January 28, 2020
A business dashboard needs to be user-friendly and support the decision-making process. To help you on the journey towards achieving growth with data, we will delve into 15 dashboard design principles to help you develop comprehensive dashboards.
“If you can’t explain it simply, you don’t understand it well enough”.
Dashboard design principles are most effective as part of a structured process. Here, we will go over these dashboard design guidelines to help you to start maximizing the potential of your data.
|Dashboard initiatives need the leadership of an executive who understands the business challenges and carries enough authority to make things happen.|
Relevance for the
|Understand the intended audience and the scope of their requirements.|
|This is where good design principles come into play. The dashboard should be easy to consume.|
Collaborate to identify
|Start with the priority business decisions the team identifies to develop KPIs, and then determine which data will support those decisions to develop relevant metrics.|
Group the related metrics logically
|Grouping related metrics next to each other makes the dashboard more usable and attractive. There are many different ways to group e.g. by metric, product, brand, campaign, region, team or even period. Emphasize the most important data by placing those in the upper left and centre areas of the dashboard.|
Use size and position to show hierarchy
|Dashboards need hierarchy to be easy to scan. Consistent sizes and clear relationships between elements will help create patterns and visual flow. In terms of positioning, start with the top left-hand corner of the dashboard, which is the location where the eyes naturally go to first when reading.|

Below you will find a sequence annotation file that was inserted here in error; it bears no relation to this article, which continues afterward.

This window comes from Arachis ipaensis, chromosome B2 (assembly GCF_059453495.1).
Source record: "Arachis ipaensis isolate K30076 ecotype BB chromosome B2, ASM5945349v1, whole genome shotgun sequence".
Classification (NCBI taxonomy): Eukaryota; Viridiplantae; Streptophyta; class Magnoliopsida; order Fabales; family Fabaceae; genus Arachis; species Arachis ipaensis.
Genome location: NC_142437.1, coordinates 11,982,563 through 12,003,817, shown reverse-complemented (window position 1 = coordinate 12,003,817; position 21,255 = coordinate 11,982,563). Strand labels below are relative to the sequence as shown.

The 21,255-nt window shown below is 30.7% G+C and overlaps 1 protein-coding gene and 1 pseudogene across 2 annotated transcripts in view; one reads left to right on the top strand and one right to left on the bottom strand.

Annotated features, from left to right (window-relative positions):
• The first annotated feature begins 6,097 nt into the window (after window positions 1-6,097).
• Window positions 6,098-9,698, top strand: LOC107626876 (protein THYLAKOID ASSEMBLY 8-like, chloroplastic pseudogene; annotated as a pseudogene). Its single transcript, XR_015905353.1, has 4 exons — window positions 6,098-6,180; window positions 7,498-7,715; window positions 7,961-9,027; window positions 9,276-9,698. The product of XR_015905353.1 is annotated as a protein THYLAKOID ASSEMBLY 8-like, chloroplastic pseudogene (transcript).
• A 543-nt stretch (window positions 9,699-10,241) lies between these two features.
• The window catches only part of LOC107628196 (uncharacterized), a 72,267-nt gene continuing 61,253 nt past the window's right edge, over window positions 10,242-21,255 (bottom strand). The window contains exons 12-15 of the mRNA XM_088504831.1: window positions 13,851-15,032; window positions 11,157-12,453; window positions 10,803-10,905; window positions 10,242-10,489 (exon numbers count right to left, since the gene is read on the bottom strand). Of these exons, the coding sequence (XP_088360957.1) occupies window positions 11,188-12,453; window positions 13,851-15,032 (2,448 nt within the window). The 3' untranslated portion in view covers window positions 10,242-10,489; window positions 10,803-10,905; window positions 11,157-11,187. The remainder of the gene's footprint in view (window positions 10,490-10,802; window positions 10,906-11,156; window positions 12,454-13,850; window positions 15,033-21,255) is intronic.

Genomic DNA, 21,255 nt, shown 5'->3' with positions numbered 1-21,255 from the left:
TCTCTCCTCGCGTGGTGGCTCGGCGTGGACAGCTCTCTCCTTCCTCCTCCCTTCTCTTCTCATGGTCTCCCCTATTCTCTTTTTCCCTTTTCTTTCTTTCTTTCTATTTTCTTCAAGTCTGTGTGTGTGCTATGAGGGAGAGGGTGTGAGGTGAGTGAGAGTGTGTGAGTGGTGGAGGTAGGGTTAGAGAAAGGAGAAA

Use clear labels that the audience will understand
|The labels that describe each metric or chart should be self-explanatory and unambiguous for the viewers. Try to keep them as short as possible to avoid cluttering up the design and prevent the labels from getting in the way of the data.|
|When displaying numbers, don’t include more precision than is needed.|
|The easiest mistake to make when designing a dashboard is to assume you understand the end-users’ insight needs. If a dashboard does not contain the right information or it is not delivered in the right manner, it will not be used and will not drive any action. If you discuss the users’ requirements upfront and then follow up for feedback, your dashboards are more likely to hit the mark.|
|An arrangement of individual elements is understood to be more related than things spaced farther apart. This does not mean ignoring the importance of using whitespace, which must not be mistaken for empty space – see the next tip for more details.|
|This refers to the blank area between graphical elements, text, images, and other visuals. Whitespace is a method to organize items in order to guide users’ attention to certain features. It is better to leave a gap than to make something bigger just to fill it.|
Setting up drill-through functionality
|Using drill-through, the end-users can navigate from visualization in a dashboard or a story to a related report while retaining the original context of the visualization. For example, they can examine revenue by product line within visualization in the dashboard.|
Use Predictive Modelling to
|Work with a consultant who can help you use the latest innovations in machine learning and data visualization to enable you to visualize the impact of the business activities. Explore the key influencers’ visualization to understand the factors that drive a metric you’re interested in.|
|A periodic review of the dashboard will ensure they continue to remain focused and aligned to the business priorities.|
|Once you have built the dashboard, ask for feedback and use it to iterate on your dashboard. Remind yourself what information you are primarily trying to get across and how effectively those important elements stand out.|
Every dashboard will look different, depending on every unique business goal. The more you understand and anticipate the types of questions you will be asking of your data, the better off you will be able to identify the type of dashboard you need and the individual design features you want to include.
If you are looking for a strategic partner who can help you narrow down your focus, create custom visualizations, automate reporting, and enable your end-users, learn more about our Data and Analytics solutions.
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